With the recent Facebook–Cambridge Analytica data scandal influencing new restrictions surrounding social media platforms, Charlie considers whether the use of social media during incidents will change.
Over the last few weeks we have seen the Facebook and Cambridge Analytica data scandal unfolding. The incident led to Facebook CEO, Mark Zuckerberg, testifying before members of Congress and answering questions on privacy, data mining and regulations. One of the fallouts of this incident is that social media platforms are going to be more closely scrutinised and regulated. As we know, using social media can be a key tool in incident response and this got me thinking about whether further regulation will be a game changer in the use of social media during incidents.
One of the changes resulting from the Facebook incident will see social media platforms being held more accountable for the content on their platforms. The platform’s excuse for not taking down material is that it is the user’s content, it is very difficult for them to police the volume of posts and there is no clear-cut definition of what is classed as offensive material. As the internet was born out of a desire to promote freedom and expression without ‘government censorship’, it is in the DNA of companies like Facebook not to interfere with their users’ content.
During the last few years we have seen a push by the government to get social media platforms to take down hate material and propaganda for terrorist organisations like ISIS. This has gathered pace and the push has become stronger. The government has become more aware that posts on social media evoke a reaction and can influence the behaviour of individuals. The result is jihadis who have been radicalised online, who then carry out terrorist attacks and kill people.
The Russian attempts to interfere in the USA and European elections has further accelerated government beliefs that they need to take further action to regulate and control social media platforms. GDPR coming into force this month, along with the Cambridge Analytica revelations on how they obtained and used personal data, have added to this perfect storm around social media.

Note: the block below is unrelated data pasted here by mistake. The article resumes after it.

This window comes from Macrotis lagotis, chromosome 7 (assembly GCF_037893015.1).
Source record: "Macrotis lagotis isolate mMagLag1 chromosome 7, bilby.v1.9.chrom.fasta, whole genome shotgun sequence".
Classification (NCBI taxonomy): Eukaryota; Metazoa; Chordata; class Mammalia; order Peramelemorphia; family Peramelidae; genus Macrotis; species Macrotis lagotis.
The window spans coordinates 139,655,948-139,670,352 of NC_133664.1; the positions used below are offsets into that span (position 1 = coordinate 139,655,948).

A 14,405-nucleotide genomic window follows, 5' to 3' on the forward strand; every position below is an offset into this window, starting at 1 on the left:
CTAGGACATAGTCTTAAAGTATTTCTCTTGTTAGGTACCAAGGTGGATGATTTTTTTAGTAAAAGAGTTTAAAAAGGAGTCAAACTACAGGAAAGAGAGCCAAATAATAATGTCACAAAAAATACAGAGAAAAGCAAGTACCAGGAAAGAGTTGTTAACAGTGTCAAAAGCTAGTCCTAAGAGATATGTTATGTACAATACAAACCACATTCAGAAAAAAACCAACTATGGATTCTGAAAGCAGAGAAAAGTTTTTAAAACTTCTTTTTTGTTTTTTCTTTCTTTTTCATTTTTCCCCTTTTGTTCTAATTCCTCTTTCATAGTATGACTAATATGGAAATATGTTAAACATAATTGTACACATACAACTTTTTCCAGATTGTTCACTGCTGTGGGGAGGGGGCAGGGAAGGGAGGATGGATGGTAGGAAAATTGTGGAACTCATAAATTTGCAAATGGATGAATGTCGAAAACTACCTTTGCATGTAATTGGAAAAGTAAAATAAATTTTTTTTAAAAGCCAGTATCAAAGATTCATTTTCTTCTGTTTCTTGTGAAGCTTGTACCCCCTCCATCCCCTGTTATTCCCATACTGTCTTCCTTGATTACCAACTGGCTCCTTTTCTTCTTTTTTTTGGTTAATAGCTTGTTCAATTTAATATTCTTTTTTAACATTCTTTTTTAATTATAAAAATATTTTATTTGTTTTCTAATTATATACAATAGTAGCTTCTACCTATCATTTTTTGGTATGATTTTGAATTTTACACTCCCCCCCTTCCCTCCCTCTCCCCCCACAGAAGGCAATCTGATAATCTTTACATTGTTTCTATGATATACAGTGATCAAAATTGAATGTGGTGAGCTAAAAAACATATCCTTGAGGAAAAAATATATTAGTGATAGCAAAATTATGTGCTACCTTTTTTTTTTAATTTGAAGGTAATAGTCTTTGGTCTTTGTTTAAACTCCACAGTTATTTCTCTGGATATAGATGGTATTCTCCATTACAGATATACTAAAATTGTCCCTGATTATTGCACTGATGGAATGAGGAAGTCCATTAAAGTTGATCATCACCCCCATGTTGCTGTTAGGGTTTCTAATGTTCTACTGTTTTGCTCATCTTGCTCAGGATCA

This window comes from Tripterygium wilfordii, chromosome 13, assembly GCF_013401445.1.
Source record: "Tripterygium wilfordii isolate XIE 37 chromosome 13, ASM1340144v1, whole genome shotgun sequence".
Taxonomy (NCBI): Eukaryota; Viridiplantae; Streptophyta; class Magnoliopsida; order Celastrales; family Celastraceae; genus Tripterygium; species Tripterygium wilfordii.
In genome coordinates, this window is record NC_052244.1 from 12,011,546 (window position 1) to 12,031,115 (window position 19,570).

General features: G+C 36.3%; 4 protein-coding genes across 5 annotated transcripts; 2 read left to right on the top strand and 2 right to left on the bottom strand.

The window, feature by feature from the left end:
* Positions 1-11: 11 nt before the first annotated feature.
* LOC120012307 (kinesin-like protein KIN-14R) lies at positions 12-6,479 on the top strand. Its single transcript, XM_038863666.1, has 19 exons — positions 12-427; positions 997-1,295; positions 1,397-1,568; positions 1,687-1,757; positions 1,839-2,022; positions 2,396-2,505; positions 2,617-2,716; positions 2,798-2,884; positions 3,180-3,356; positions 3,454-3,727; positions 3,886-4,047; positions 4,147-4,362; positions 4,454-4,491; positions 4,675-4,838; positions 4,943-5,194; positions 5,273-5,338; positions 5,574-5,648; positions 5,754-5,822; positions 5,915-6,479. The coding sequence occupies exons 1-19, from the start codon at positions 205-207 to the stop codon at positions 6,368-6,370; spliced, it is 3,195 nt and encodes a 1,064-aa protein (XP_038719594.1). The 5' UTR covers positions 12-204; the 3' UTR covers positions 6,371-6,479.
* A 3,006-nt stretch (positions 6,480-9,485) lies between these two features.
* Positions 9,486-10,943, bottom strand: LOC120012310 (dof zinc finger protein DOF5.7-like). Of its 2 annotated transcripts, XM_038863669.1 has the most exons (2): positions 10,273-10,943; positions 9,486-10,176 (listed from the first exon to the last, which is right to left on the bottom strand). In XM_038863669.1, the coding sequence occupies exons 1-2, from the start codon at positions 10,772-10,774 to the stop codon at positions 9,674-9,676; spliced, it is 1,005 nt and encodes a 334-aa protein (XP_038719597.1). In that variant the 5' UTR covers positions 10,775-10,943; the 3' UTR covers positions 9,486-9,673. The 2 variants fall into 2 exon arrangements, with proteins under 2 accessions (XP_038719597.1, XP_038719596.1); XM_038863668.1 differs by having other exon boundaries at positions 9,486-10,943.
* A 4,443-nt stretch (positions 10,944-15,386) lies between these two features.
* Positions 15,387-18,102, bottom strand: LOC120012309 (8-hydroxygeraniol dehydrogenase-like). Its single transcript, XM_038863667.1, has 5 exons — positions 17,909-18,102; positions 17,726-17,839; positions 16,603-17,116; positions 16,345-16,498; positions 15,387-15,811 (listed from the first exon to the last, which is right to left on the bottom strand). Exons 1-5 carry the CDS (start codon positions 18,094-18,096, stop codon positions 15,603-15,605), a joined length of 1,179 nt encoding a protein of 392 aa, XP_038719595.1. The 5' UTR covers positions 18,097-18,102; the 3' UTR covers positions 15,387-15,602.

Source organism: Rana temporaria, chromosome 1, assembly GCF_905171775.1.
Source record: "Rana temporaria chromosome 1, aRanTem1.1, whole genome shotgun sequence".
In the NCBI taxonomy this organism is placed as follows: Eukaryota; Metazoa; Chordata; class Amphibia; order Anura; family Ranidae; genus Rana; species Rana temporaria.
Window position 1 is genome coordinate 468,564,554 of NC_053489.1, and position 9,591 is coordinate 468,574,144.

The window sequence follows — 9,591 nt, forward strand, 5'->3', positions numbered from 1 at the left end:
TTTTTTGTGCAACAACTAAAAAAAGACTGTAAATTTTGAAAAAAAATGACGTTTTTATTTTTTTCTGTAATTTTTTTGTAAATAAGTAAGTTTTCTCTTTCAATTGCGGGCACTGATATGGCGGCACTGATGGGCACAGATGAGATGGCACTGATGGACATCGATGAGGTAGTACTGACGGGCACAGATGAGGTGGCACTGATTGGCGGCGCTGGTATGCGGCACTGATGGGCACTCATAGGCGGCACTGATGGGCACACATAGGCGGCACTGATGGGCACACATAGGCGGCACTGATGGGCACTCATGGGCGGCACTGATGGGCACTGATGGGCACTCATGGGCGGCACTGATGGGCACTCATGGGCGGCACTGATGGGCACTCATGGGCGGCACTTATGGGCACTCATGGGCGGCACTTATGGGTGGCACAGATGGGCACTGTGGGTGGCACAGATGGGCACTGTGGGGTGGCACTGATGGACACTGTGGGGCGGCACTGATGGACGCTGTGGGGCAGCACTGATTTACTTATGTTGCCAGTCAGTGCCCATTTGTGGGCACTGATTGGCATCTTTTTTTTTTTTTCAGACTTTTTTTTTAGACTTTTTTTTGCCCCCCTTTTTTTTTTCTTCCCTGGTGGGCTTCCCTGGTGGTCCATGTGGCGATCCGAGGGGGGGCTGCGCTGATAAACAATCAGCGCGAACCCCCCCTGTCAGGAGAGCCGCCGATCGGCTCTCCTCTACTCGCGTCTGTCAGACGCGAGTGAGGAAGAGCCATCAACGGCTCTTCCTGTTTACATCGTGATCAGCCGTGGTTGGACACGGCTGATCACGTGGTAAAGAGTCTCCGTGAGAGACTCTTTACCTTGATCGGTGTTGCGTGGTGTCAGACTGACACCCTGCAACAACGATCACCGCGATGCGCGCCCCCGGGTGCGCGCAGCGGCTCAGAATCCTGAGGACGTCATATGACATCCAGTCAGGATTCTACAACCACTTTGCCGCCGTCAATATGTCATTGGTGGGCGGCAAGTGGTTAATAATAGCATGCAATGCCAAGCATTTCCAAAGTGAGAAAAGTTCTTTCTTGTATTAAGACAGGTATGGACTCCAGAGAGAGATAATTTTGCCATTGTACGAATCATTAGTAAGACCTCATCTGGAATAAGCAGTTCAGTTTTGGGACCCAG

Holding social media platforms more accountable for their content should be good for organisations to redress untruths and malicious content on the internet. This should allow content to be taken down and prevented from being shared further. However, how long will it take to get the redress, how can you prove that the actual content is totally untrue or defamatory and by the time it is removed has the damage already been done?
In other aspects, social media will not change. This week we saw the sad death of terminally ill toddler Alfie Evans, after his parents lost a long court battle to allow him to be taken to Italy for further medical care. His parents ran a powerful and emotional campaign on social media, which resulted in hundreds of supporters protesting, with some trying to storm Alder Hey hospital where he was being treated. I am currently reading ‘Crisis Ready’ by Melissa Agnes and one of the points she makes is, when it comes to social media, emotion always triumphs over reason. In this case, “Alfie’s Army” didn’t want to listen to the reason of the courts or the prognosis of the doctors, they listened to the emotions of the parents.
If an organisation is involved in a crisis, which encompasses a lot of emotion and is being run on social media, reasoned arguments won’t work. You have to communicate with those involved in the incident at an emotional level and not in cold corporate speak, which will fall on deaf ears or further inflame the situation. Some CEOs and senior managers have high emotional intelligence and this type of emotional communication comes naturally to them, but others just don’t get it. So next time you are carrying out an exercise, use an emotive scenario and see how your crisis teams cope, communicate and respond. As with many incidents, it is not the initial incident which causes the damage, but the botched response which has the real impact.